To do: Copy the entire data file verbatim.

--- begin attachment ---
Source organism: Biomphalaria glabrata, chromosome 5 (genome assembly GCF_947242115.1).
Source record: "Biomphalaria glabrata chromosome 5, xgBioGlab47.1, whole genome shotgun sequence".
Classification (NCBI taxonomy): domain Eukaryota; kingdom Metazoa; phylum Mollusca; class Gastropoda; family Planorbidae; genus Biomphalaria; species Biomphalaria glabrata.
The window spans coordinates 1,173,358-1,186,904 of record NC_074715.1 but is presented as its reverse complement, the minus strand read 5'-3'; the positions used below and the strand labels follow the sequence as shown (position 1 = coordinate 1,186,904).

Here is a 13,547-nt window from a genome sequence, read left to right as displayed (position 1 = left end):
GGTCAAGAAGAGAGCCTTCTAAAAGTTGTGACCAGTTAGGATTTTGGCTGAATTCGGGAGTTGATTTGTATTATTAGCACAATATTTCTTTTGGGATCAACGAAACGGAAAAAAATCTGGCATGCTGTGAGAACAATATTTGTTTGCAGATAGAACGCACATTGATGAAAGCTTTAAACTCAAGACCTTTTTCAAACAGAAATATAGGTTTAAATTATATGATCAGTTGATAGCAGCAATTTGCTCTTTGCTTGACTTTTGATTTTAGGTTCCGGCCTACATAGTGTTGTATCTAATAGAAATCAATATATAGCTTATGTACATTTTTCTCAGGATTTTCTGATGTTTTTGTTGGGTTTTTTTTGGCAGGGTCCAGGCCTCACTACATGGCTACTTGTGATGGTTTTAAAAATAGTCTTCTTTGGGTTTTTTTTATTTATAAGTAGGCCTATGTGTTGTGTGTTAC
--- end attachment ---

Source organism: Biomphalaria glabrata, chromosome 5 (genome assembly GCF_947242115.1).
Source record: "Biomphalaria glabrata chromosome 5, xgBioGlab47.1, whole genome shotgun sequence".
Classification (NCBI taxonomy): domain Eukaryota; kingdom Metazoa; phylum Mollusca; class Gastropoda; family Planorbidae; genus Biomphalaria; species Biomphalaria glabrata.
The window spans coordinates 1,173,358-1,186,904 of record NC_074715.1 but is presented as its reverse complement, the minus strand read 5'-3'; the positions used below and the strand labels follow the sequence as shown (position 1 = coordinate 1,186,904).

Here is a 13,547-nt window from a genome sequence, read left to right as displayed (position 1 = left end):
GGTCAAGAAGAGAGCCTTCTAAAAGTTGTGACCAGTTAGGATTTTGGCTGAATTCGGGAGTTGATTTGTATTATTAGCACAATATTTCTTTTGGGATCAACGAAACGGAAAAAAATCTGGCATGCTGTGAGAACAATATTTGTTTGCAGATAGAACGCACATTGATGAAAGCTTTAAACTCAAGACCTTTTTCAAACAGAAATATAGGTTTAAATTATATGATCAGTTGATAGCAGCAATTTGCTCTTTGCTTGACTTTTGATTTTAGGTTCCGGCCTACATAGTGTTGTATCTAATAGAAATCAATATATAGCTTATGTACATTTTTCTCAGGATTTTCTGATGTTTTTGTTGGGTTTTTTTTGGCAGGGTCCAGGCCTCACTACATGGCTACTTGTGATGGTTTTAAAAATAGTCTTCTTTGGGTTTTTTTTATTTATAAGTAGGCCTATGTGTTGTGTGTTAC